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In the '90s, two companies were using the same motto. They arm wrestled to see who got to keep it.

In 1992, Southwest Airlines and Stevens Aviation fought a battle over which company should be allowed to keep using their nearly identical punny slogans.

In October of 1990, Southwest Airlines unveiled a new slogan: "Just Plane Smart."

Southwest Airlines was founded in 1967 by Rollin King, an investment consultant, and Herb Kelleher, an attorney. Kelleher served as the company's CEO from 1981 until 2001 and oversaw many different initiatives during his tenure.


One of those initiatives was a marketing campaign around a new motto: "Just Plane Smart." Southwest proudly unveiled the punny new slogan in October of 1990, and it seemed to go over well.

A recent picture of Southwest planes. Image by Karen Bleier/AFP/Getty Images.

Most people seemed to like it. But there was one notable exception: a guy named Kurt Herwald.

Herwald was the CEO of Stevens Aviation, a (much smaller) company that sells and services small aircraft.

Stevens Aviation, it turned out, had a slogan of their own, the very similar and also punny “Plane Smart." And Stevens had been using it in their ads for years prior and may have had it trademarked.

In late-1991 or early-1992, Herwald noticed that Southwest was using very similar words, and out came the muscle. But in this case, the "muscle" wasn't the Stevens Aviation legal team. It was the forearms of Kurt Herwald.

Herwald sent a unique cease-and-desist letter to Southwest ... challenging their chairman to an arm wrestling match.

The letter, sent to Kelleher's attention, is reprinted below ( via Inc.):

Dear Mr. Kelleher:

We LOVE your new ads that use the clever, creative, effective "Plane Smart" theme! We can testify to its effectiveness since we've been using it in our own ads for a long time. In the true fun-loving spirit on which Southwest Airlines was founded, we challenge you to a duel to see who gets to keep "Plane Smart" — big ol' Southwest or little bitty Stevens. (Please — no lawyers!) We trust that you accept this challenge in the spirit intended. ... No litigiousness implied at all. We challenge you to a sleeves-up, best-two-out-of-three arm wrestling match between you and our chairman, at high noon on Monday, January 27, 1992...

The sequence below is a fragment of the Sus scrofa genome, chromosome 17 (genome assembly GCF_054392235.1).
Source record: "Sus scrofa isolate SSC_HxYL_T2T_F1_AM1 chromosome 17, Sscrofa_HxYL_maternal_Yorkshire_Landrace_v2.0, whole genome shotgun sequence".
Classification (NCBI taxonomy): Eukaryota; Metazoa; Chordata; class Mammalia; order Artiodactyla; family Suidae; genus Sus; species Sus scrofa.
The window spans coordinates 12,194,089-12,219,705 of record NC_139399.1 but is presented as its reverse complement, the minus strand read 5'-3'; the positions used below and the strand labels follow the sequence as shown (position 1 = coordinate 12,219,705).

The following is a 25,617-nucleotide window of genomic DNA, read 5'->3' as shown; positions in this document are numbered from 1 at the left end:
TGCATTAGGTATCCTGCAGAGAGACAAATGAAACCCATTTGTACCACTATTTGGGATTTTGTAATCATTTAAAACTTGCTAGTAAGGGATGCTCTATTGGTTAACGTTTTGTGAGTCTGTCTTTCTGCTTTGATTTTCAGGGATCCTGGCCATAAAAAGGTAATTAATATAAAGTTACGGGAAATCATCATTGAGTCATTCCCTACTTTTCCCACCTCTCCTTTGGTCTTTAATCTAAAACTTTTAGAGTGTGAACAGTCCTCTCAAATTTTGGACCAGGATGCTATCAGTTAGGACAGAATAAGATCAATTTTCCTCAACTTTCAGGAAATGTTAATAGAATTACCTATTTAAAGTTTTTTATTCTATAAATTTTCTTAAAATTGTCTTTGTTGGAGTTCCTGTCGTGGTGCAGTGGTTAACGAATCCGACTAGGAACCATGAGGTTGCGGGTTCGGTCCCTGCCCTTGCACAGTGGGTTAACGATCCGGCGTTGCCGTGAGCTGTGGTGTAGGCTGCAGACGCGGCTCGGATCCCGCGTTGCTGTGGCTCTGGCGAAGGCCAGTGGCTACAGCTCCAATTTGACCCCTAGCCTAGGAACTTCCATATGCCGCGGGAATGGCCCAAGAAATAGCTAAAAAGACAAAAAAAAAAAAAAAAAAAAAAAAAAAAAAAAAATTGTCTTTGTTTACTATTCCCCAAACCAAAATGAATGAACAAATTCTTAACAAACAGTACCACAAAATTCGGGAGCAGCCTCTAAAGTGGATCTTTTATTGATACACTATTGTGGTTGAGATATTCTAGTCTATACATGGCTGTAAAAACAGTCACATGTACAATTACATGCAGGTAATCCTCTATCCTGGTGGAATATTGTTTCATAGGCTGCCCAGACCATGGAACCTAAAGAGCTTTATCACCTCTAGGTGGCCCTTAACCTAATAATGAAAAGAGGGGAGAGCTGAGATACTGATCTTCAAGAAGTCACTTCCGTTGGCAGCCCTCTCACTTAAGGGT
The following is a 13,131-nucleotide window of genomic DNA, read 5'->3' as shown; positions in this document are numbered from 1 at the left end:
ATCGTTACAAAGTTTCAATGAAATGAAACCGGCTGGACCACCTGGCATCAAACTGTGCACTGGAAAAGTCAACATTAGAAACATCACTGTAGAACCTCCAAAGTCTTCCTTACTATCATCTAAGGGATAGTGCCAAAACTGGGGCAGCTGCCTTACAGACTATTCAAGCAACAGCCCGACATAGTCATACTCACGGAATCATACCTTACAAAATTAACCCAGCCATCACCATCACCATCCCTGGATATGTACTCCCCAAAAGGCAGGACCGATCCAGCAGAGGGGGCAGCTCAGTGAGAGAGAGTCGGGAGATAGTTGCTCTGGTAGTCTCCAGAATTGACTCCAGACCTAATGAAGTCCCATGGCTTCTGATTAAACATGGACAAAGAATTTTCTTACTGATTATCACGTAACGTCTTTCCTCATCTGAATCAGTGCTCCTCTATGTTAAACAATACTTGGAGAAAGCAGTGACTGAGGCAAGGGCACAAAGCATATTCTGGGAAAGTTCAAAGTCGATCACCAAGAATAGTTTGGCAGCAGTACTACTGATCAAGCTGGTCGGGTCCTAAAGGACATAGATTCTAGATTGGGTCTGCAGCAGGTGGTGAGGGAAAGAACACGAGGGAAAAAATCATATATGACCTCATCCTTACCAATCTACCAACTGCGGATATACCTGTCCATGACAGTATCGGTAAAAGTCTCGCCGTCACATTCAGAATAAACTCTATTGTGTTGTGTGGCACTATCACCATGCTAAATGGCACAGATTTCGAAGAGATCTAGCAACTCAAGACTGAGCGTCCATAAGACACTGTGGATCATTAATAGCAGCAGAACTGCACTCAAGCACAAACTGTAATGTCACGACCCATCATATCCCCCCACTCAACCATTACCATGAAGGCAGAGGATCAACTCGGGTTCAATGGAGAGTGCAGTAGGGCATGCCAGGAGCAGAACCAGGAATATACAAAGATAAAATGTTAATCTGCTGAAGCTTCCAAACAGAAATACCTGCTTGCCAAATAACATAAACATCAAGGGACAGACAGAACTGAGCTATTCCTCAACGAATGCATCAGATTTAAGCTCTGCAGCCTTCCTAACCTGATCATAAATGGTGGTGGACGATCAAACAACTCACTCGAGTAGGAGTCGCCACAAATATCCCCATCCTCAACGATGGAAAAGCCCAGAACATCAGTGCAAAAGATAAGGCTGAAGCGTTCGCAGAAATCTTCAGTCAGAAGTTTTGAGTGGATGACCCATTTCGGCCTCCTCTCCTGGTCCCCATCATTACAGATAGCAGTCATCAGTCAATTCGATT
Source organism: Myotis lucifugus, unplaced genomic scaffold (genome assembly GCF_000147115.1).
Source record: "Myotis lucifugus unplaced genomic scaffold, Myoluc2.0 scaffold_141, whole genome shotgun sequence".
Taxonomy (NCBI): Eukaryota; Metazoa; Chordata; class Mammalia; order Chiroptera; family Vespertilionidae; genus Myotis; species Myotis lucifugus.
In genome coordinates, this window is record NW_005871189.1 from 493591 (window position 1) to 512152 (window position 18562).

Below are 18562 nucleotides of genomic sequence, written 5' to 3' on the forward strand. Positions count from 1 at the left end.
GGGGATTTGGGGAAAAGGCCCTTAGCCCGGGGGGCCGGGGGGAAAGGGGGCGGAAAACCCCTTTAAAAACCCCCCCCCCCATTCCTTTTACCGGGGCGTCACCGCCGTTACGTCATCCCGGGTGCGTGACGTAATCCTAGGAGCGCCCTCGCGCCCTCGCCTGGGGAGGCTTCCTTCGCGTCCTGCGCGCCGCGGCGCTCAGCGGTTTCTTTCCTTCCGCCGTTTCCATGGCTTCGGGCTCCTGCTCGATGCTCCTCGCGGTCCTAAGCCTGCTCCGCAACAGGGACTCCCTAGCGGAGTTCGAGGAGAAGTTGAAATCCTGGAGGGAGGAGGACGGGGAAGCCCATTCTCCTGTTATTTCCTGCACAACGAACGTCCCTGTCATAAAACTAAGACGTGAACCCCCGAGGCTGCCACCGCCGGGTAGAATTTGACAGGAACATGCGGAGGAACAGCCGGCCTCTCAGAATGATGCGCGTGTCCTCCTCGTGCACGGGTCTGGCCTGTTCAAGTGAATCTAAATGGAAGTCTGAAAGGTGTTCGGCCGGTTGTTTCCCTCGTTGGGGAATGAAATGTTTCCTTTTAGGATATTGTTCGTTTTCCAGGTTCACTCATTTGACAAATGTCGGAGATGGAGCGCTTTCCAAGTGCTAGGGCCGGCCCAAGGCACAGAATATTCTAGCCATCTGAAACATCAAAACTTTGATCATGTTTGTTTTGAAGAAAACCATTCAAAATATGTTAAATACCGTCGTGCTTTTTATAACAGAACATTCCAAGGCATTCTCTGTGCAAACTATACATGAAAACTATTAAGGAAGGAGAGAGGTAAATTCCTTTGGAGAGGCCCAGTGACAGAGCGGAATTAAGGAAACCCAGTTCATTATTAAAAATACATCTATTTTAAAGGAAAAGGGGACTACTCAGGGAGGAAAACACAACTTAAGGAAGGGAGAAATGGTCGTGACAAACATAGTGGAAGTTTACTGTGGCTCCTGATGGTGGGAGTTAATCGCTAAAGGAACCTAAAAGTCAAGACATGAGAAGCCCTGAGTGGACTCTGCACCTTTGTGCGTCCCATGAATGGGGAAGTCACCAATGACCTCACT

Respectfully,
Stephen D. Townes
Executive Vice President
Stevens Aviation

P.S. Our chairman is a burly 38-year-old former weight lifter who can bench press a King Air — or something like that...








If that sounds like a ridiculous thing to ask of a major, publicly traded company CEO, well, that's because it is.

But Stevens was right — Southwest has a longstanding tradition of being somewhat ridiculous. (For example, the company's stock symbol is LUV, a reference to "love," of course, but also to Love Field in Dallas, where Southwest Airlines hoped to operate from originally.)

Not only did Southwest reply, but CEO Kelleher did so personally, with style.

Dear Mr. Townes:

Our chairman can bench press a quart of Wild Turkey and five packs of cigarettes a day. He is also a fearsome competitor who resorts to kicking, biting, gouging, scratching, and hair pulling in order to win. When really pressed, he has also been known to beg, plead, whine, and sob piteously. Can your pusillanimous little wimp of a chairman stand up against the martial valor of our giant?

Best regards,
Herbert D. Kelleher




And shortly thereafter, Stevens and Southwest scheduled an arm wrestling match, dubbed the "Malice in Dallas."

Best two out of three, winner gets to use the name and makes a charitable donation as part of the deal.

And, while this was probably not in the contract, the two sides agreed to have a whole lot of fun in the process.

They hired an official/emcee who wore a massive wig, symbolic of fight promoter Don King; they rented out a Dallas-area wrestling facility; and, even though this was in the age before YouTube, they filmed faux pre-fight "training" videos of each of the competitors. And, thankfully for those of us in the YouTube era, they also filmed the match.

Kelleher (left) and Herwald (right) face off. Image via Southwest Airlines Archive (Unofficial).

Here's round three, below. Herwald is the one in the maroon polo shirt. Kelleher is the guy in the headband and T-shirt with cigarette in his mouth, playing to the cameras.